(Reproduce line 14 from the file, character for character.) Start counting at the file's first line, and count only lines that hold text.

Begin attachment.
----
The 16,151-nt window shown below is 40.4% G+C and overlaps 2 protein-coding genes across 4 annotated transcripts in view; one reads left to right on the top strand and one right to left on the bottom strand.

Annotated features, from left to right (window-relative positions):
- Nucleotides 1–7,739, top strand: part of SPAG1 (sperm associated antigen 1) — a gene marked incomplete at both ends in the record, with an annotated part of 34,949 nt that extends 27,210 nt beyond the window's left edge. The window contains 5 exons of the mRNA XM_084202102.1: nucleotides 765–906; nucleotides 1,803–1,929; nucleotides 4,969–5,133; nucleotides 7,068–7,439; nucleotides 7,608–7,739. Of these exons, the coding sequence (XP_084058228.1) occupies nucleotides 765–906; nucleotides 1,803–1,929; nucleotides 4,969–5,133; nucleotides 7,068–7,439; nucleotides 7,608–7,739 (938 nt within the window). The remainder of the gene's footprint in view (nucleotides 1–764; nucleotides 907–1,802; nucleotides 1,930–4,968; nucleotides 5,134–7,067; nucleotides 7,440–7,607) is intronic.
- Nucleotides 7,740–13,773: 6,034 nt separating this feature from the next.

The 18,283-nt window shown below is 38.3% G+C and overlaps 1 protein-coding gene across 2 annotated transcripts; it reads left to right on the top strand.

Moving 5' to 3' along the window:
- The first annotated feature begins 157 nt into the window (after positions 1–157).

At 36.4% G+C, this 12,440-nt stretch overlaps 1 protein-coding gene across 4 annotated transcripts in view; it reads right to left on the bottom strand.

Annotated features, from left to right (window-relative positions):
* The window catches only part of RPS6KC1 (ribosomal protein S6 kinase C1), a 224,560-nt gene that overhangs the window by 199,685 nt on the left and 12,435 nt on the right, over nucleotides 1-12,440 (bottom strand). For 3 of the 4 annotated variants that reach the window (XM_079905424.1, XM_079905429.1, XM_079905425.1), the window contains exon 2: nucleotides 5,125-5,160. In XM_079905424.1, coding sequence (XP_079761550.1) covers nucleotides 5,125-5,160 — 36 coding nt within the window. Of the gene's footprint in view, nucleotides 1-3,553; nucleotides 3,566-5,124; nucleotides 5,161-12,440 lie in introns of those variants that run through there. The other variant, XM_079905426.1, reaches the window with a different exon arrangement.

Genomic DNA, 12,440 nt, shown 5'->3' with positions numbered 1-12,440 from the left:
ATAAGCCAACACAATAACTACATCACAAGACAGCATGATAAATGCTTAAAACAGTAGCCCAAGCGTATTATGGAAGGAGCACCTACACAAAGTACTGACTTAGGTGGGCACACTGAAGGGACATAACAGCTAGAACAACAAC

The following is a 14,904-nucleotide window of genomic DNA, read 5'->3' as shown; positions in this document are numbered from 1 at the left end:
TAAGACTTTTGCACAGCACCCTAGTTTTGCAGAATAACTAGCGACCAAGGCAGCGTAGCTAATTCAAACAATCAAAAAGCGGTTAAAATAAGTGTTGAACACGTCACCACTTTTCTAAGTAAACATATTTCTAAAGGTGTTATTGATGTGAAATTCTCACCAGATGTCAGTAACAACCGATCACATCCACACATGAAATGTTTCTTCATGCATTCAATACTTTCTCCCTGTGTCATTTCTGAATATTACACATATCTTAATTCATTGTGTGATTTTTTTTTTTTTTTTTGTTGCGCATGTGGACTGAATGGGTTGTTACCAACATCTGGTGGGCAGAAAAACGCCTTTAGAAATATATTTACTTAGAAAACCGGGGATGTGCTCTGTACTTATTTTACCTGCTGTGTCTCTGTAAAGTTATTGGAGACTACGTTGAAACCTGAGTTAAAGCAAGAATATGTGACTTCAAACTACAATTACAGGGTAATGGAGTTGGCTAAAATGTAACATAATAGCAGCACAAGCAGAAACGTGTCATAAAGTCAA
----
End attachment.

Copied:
TAAGACTTTTGCACAGCACCCTAGTTTTGCAGAATAACTAGCGACCAAGGCAGCGTAGCTAATTCAAACAATCAAAAAGCGGTTAAAATAAGTGTTGAACACGTCACCACTTTTCTAAGTAAACATATTTCTAAAGGTGTTATTGATGTGAAATTCTCACCAGATGTCAGTAACAACCGATCACATCCACACATGAAATGTTTCTTCATGCATTCAATACTTTCTCCCTGTGTCATTTCTGAATATTACACATATCTTAATTCATTGTGTGATTTTTTTTTTTTTTTTTGTTGCGCATGTGGACTGAATGGGTTGTTACCAACATCTGGTGGGCAGAAAAACGCCTTTAGAAATATATTTACTTAGAAAACCGGGGATGTGCTCTGTACTTATTTTACCTGCTGTGTCTCTGTAAAGTTATTGGAGACTACGTTGAAACCTGAGTTAAAGCAAGAATATGTGACTTCAAACTACAATTACAGGGTAATGGAGTTGGCTAAAATGTAACATAATAGCAGCACAAGCAGAAACGTGTCATAAAGTCAA